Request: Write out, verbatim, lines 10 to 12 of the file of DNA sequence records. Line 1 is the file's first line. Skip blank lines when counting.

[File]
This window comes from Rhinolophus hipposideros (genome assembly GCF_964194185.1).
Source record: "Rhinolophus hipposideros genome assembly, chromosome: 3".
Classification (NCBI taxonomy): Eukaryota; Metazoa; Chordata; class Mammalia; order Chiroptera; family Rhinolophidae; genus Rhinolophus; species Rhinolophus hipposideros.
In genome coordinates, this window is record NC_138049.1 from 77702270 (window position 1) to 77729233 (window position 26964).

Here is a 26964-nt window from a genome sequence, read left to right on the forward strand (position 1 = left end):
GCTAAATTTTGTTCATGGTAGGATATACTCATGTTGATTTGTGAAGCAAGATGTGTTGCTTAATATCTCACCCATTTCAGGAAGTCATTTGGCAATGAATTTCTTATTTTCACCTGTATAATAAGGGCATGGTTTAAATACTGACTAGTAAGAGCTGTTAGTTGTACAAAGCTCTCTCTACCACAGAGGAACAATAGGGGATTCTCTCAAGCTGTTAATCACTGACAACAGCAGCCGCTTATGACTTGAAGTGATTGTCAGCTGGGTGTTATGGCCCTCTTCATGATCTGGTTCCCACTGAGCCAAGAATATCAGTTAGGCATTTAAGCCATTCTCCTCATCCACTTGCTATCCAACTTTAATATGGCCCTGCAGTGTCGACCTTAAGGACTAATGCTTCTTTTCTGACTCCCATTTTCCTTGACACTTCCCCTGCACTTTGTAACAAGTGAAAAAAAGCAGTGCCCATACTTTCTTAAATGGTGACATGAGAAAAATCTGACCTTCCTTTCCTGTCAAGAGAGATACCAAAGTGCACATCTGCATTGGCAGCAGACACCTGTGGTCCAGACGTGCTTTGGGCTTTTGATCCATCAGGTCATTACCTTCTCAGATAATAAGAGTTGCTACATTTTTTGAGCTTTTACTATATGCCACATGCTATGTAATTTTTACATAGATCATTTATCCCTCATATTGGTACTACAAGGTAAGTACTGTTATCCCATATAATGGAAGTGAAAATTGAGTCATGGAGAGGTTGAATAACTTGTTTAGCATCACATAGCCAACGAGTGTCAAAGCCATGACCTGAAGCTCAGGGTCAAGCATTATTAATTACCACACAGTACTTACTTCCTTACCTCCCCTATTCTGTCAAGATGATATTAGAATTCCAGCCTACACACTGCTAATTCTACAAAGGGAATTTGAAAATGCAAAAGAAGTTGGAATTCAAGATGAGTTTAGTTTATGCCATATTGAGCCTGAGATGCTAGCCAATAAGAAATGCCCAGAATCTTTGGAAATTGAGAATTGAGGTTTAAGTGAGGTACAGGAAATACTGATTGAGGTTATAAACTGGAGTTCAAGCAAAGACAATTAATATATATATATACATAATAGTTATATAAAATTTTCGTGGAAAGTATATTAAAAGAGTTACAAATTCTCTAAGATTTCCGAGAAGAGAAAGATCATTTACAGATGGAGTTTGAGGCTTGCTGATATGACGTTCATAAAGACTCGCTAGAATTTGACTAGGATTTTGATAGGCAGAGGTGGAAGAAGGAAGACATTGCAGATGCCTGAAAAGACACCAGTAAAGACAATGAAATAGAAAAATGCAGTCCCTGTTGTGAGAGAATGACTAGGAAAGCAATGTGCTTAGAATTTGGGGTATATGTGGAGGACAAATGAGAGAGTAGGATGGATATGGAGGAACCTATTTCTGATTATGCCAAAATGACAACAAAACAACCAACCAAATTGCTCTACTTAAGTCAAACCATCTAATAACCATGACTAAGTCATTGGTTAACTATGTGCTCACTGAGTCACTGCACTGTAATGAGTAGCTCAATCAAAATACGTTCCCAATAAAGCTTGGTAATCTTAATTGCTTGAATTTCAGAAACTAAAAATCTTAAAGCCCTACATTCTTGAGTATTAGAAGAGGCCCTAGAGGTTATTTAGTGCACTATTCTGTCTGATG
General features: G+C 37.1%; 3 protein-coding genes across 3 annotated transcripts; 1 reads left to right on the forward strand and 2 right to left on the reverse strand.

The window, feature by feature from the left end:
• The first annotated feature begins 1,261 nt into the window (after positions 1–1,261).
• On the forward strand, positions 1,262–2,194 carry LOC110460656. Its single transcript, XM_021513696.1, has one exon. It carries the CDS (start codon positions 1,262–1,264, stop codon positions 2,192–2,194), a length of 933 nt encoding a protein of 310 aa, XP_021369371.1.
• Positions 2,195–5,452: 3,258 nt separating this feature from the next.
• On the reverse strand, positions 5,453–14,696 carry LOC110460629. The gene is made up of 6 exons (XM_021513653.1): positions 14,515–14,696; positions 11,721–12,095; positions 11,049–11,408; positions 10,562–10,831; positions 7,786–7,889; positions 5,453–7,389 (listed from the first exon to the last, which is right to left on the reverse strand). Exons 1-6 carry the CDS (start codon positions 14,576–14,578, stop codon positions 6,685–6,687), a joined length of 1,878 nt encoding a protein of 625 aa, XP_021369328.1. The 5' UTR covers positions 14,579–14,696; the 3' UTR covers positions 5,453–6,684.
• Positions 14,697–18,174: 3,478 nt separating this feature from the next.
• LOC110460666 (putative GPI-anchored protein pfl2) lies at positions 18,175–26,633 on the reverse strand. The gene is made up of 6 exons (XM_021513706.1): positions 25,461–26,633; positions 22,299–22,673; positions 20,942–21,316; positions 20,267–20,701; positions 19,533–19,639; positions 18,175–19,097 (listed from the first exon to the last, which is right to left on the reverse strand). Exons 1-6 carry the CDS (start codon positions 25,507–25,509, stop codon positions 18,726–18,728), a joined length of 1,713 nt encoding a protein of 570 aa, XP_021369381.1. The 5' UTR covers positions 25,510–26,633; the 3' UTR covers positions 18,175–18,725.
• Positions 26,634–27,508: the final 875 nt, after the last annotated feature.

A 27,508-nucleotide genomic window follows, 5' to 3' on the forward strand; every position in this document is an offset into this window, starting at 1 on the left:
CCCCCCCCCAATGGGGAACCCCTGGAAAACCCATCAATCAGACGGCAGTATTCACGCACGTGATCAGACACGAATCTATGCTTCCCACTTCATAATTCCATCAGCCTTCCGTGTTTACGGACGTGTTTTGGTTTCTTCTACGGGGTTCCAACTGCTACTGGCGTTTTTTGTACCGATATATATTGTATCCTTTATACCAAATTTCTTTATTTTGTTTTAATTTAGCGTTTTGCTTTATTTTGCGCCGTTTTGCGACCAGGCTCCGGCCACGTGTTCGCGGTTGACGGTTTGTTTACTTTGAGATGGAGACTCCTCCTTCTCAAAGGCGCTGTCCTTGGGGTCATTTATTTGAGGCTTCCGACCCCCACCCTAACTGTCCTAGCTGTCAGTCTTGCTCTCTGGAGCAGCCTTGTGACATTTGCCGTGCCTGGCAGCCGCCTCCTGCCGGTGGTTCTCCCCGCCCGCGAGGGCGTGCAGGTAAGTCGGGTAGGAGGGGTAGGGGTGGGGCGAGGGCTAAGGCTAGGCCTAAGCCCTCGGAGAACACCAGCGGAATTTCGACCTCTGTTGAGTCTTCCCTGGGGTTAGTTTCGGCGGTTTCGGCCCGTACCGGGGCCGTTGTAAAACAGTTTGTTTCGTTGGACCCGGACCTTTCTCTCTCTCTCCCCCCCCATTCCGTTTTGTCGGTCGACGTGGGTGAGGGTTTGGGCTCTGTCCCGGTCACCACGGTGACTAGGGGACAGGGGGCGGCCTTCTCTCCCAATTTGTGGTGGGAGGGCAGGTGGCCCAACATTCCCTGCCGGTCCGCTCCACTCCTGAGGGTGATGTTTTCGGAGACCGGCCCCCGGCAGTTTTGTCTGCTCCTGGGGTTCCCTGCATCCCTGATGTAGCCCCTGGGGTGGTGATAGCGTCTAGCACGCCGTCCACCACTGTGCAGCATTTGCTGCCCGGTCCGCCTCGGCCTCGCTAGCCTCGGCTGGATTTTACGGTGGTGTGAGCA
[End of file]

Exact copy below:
• On the forward strand, positions 1,262–2,194 carry LOC110460656. Its single transcript, XM_021513696.1, has one exon. It carries the CDS (start codon positions 1,262–1,264, stop codon positions 2,192–2,194), a length of 933 nt encoding a protein of 310 aa, XP_021369371.1.
• Positions 2,195–5,452: 3,258 nt separating this feature from the next.
• On the reverse strand, positions 5,453–14,696 carry LOC110460629. The gene is made up of 6 exons (XM_021513653.1): positions 14,515–14,696; positions 11,721–12,095; positions 11,049–11,408; positions 10,562–10,831; positions 7,786–7,889; positions 5,453–7,389 (listed from the first exon to the last, which is right to left on the reverse strand). Exons 1-6 carry the CDS (start codon positions 14,576–14,578, stop codon positions 6,685–6,687), a joined length of 1,878 nt encoding a protein of 625 aa, XP_021369328.1. The 5' UTR covers positions 14,579–14,696; the 3' UTR covers positions 5,453–6,684.